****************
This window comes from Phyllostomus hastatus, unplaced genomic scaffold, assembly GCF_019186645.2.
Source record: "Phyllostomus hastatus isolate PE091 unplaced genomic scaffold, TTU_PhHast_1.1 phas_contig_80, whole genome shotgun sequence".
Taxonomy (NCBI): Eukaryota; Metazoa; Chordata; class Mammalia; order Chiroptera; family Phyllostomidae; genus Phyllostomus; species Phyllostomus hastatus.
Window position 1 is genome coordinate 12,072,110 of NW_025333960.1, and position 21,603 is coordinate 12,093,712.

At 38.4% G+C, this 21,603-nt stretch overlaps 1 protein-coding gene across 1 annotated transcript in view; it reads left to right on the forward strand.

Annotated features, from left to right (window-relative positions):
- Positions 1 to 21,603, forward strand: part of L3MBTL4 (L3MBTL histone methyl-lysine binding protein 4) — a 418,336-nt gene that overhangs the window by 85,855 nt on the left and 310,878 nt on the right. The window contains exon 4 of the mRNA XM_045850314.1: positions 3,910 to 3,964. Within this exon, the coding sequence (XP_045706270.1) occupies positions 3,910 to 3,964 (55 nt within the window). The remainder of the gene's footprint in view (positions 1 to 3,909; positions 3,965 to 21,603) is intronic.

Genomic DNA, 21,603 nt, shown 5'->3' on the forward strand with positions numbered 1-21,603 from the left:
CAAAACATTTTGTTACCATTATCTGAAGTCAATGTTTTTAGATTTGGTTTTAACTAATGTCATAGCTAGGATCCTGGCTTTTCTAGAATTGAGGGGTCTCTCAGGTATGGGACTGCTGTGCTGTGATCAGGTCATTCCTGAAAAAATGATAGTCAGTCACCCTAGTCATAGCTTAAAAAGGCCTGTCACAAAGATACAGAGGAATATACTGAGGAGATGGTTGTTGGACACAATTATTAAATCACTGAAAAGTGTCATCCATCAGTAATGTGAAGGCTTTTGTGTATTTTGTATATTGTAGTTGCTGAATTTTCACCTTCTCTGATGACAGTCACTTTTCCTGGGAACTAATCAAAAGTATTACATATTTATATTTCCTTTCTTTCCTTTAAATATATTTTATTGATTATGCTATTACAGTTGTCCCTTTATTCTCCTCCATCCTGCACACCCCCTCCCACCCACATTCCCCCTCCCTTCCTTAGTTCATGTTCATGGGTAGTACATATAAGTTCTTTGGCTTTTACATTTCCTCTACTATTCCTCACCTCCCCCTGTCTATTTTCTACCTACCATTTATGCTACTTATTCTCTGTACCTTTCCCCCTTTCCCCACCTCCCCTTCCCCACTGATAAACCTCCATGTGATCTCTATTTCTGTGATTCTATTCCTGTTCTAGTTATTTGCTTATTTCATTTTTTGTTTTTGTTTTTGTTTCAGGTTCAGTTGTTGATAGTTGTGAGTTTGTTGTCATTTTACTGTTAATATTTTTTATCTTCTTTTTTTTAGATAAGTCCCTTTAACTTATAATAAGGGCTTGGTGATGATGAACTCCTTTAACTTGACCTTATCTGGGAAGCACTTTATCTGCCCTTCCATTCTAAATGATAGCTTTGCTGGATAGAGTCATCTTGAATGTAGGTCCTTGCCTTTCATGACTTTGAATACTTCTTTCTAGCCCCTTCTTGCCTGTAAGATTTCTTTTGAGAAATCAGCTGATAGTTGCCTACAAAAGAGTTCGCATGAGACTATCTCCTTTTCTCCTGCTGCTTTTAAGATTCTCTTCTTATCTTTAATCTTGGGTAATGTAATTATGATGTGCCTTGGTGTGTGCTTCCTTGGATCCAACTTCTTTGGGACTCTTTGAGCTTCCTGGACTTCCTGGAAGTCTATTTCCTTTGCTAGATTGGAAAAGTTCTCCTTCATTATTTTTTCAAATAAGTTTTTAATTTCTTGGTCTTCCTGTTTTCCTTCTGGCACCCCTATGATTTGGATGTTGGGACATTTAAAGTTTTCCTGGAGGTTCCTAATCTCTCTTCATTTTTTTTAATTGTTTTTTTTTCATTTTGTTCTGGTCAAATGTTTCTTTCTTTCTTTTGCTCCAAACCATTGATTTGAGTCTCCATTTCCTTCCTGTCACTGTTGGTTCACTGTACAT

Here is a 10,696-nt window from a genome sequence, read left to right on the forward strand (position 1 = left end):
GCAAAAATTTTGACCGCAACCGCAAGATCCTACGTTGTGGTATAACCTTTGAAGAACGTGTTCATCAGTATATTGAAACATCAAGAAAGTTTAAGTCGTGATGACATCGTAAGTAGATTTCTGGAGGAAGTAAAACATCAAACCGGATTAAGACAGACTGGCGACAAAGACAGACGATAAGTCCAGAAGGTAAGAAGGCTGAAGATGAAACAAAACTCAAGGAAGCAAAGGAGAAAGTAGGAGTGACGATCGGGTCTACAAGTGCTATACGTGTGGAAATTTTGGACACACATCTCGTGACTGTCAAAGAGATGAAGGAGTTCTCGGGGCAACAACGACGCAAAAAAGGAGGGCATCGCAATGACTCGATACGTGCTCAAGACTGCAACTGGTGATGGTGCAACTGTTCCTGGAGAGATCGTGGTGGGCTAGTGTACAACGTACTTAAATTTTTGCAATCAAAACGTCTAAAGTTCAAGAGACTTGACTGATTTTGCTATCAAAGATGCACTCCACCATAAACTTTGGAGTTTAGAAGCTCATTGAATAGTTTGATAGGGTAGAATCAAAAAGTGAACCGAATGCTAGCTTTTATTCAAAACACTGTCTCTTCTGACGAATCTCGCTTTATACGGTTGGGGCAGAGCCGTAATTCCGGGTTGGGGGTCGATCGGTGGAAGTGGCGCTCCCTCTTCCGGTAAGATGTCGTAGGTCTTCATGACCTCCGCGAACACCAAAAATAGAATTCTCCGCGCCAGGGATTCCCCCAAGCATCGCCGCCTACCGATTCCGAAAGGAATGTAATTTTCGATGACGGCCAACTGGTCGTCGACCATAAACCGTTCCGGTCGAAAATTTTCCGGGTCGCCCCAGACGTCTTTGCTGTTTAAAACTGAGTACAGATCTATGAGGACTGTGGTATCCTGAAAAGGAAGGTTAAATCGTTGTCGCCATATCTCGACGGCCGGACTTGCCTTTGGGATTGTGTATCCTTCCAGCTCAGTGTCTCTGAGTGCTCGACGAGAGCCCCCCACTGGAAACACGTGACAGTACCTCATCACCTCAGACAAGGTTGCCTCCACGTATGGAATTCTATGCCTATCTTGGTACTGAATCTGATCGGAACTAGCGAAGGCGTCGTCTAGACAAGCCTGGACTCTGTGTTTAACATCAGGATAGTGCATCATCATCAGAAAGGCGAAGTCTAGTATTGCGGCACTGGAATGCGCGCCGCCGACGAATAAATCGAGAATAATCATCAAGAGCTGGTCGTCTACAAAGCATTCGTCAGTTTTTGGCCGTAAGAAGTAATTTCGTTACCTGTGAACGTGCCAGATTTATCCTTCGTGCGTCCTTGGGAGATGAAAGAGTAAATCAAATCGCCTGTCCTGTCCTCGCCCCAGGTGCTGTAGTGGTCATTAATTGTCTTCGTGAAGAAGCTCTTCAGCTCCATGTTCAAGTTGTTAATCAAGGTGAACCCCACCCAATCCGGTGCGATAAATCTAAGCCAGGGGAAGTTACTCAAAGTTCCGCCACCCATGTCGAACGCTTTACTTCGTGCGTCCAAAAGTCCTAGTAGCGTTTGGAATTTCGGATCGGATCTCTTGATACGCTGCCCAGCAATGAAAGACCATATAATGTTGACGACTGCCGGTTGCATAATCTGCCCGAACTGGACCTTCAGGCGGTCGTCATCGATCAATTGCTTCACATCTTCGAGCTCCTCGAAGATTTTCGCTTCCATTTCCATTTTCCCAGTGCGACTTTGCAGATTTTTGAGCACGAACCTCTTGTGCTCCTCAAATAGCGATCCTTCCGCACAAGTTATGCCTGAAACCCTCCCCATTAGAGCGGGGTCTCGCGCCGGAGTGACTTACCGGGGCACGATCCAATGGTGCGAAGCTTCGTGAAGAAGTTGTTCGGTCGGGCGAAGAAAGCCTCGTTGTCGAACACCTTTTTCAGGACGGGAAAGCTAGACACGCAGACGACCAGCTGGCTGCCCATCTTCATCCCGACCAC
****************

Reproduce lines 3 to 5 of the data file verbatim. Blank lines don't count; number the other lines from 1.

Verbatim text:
Taxonomy (NCBI): Eukaryota; Metazoa; Chordata; class Mammalia; order Chiroptera; family Phyllostomidae; genus Phyllostomus; species Phyllostomus hastatus.
Window position 1 is genome coordinate 12,072,110 of NW_025333960.1, and position 21,603 is coordinate 12,093,712.

At 38.4% G+C, this 21,603-nt stretch overlaps 1 protein-coding gene across 1 annotated transcript in view; it reads left to right on the forward strand.